I think it’s easy to be guilty of this. I was watching CSI last night, and Ray (Lawrence Fishburne’s character) said there are two types of people; those who pursue things in order to be satisfied, and those who pursue experiences. He said imagine, 50 years ago, there was nothing like public storage, but now public storage facilities have taken up 2 billion cubic metres of space in the US. Increasingly, people equate personal satisfaction to the pursuit of things instead of experiences. If your goal is to pursue things, then that is where you will focus your energy. If your goal is to enjoy the whole experience of life, that will shape your purpose and your decisions. I think the pursuit of things should support or supplement our pursuit of experiences. For instance, I want to buy a Sony all-in-one desktop. The reason I want to buy it isn’t because I just want to own one. The first time I saw an all-in-one desktop (it was a MAC), my immediate reaction was, bloody hell, imagine writing stories on that! That’s what I thought instantly – how having a screen/computer like that would make me even more creative and efficient. Let me add though, pursuing things isn’t evil. The issue is whether or not that becomes your sole purpose in life.

3. Avoid the marginal costs mistake: It is easier to hold to your principles 100% of the time than it is to hold to them 90% of the time. You’ve got to define for yourself what you stand for and draw the line in a safe place. People often say, ““Look, I know that as a general rule, most people shouldn’t do this. But in this particular extenuating circumstance, just this once, it’s OK.”

This one is a little harder, in my opinion. Compromising on our principles can be really easy, sometimes easier than pursuing things. The problem is we compromise in so many minute ways that we don’t even realize it all the time. In the article Clayton gives an example of a situation that happened when he was on a varsity basketball team. The team had a very important game to play on a Sunday and Clayton earlier in life had made a personal commitment to God that he would never play ball on Sunday. His coach and teammates tried to persuade him and they almost did but in the end Clayton prayed about it and decided not to budge. Clayton’s assertion is if you begin to compromise, where will it end? Last weekend, I had deadlines, a whole list of stuff that needed to get done. I felt going to Church would disrupt my day and throw me off balance. The service starts at 12:30pm, which means not much I can do in the morning. In the end, I decided to go, grudgingly if I may add. After church, I was stuck in some weird, annoying traffic for an hour (typical day would be 15 minutes) and by the time I got home after grocery shopping and stuff, it was 6pm. I was highly irritated. So for me, the compromise thing is still work-in-progress. And a lot of us do this, don’t we? When we have pressing deadlines, exams, work, etc, the softer things like going to church or visiting a struggling or sick family member can wait. What I think is worse of all is sometimes we don’t even set principles for ourselves. What would you call your key principle in life? What will you never compromise on? As much as I am a work-in-progress on the church going front, I can’t use that as a permanent excuse. You must strive to change the behavior you’ve identified as affecting your beliefs and principles – if you have any.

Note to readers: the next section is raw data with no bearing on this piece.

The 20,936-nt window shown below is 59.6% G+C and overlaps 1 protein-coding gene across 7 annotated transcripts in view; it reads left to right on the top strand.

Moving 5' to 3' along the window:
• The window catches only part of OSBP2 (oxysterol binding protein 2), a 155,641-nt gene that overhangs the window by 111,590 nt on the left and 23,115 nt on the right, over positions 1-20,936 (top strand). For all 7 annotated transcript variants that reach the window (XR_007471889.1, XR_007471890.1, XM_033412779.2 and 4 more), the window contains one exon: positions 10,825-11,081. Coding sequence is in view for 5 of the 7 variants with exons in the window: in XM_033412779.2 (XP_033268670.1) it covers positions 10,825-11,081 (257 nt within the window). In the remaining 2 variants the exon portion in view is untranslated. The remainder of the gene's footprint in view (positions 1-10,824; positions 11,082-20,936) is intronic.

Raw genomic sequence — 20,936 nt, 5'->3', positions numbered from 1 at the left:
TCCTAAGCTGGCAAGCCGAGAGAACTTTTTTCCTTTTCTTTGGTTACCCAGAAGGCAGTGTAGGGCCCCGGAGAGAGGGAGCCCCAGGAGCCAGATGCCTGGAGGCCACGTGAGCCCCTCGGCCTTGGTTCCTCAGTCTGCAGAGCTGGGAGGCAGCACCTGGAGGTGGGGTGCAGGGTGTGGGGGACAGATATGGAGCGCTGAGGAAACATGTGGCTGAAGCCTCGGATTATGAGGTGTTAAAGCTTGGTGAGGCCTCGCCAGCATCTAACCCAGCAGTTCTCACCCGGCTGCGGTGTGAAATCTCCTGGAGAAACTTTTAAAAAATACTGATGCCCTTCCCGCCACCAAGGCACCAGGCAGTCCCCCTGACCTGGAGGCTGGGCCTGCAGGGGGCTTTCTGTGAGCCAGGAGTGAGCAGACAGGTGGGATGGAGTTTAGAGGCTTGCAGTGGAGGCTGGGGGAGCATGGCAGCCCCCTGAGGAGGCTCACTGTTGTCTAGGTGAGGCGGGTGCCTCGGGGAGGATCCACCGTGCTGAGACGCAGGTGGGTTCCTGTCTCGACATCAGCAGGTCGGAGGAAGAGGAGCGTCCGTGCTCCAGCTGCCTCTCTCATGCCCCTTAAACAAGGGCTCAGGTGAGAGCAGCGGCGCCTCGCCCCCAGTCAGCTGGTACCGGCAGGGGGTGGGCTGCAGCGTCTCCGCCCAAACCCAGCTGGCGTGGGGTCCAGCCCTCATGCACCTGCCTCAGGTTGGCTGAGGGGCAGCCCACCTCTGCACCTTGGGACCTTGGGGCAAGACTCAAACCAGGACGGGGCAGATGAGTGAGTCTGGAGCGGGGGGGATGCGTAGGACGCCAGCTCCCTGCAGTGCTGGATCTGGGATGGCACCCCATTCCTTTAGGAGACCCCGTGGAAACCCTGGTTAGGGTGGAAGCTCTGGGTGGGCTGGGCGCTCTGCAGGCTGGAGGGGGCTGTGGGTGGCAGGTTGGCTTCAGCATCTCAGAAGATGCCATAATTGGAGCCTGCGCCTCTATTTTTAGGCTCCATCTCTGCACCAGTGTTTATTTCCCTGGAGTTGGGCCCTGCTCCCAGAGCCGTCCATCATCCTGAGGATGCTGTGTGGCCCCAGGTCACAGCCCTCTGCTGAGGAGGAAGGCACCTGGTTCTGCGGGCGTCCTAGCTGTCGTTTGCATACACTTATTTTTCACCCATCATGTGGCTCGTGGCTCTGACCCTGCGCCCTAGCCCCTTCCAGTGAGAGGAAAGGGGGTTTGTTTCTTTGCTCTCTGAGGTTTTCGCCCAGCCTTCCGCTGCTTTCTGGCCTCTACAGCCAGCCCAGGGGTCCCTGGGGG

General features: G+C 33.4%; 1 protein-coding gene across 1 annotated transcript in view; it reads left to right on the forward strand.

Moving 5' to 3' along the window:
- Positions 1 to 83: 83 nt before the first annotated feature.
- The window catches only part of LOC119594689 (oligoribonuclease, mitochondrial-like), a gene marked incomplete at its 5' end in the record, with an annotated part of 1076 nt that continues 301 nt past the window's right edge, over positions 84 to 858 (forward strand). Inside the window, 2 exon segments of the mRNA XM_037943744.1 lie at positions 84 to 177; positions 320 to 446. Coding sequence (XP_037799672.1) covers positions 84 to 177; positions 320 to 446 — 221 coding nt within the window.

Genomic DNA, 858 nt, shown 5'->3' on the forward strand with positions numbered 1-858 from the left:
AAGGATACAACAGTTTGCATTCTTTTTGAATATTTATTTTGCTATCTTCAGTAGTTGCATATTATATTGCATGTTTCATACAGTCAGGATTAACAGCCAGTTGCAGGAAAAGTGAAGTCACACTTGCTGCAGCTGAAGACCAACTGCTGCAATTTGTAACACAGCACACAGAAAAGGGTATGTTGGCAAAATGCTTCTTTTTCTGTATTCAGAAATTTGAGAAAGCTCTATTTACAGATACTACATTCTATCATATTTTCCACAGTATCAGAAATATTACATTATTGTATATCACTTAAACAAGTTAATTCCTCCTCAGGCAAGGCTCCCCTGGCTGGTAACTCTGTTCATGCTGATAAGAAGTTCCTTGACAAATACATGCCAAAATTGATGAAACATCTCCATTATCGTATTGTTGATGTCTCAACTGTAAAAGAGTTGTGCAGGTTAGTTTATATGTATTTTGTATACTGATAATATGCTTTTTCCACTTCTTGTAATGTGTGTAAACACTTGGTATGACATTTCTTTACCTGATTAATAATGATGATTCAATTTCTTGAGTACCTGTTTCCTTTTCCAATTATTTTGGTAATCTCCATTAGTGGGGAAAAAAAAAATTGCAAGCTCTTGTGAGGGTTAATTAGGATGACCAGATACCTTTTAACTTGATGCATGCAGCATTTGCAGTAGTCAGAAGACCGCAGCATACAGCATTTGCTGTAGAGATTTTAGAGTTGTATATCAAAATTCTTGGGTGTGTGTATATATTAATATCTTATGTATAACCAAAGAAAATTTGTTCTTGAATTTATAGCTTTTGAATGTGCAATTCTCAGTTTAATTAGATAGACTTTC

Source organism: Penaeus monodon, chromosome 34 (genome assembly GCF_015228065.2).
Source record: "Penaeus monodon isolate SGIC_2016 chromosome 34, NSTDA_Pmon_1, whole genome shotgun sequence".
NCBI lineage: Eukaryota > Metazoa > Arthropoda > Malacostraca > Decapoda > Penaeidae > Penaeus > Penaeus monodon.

Chase knowledge, passion and happiness.

Clayton Christensen

[Check out Features, Music, Books and Art & Fashion and read the stories of some Ghanaians I think have defined their purpose/strategy and are pursuing them full speed ahead!]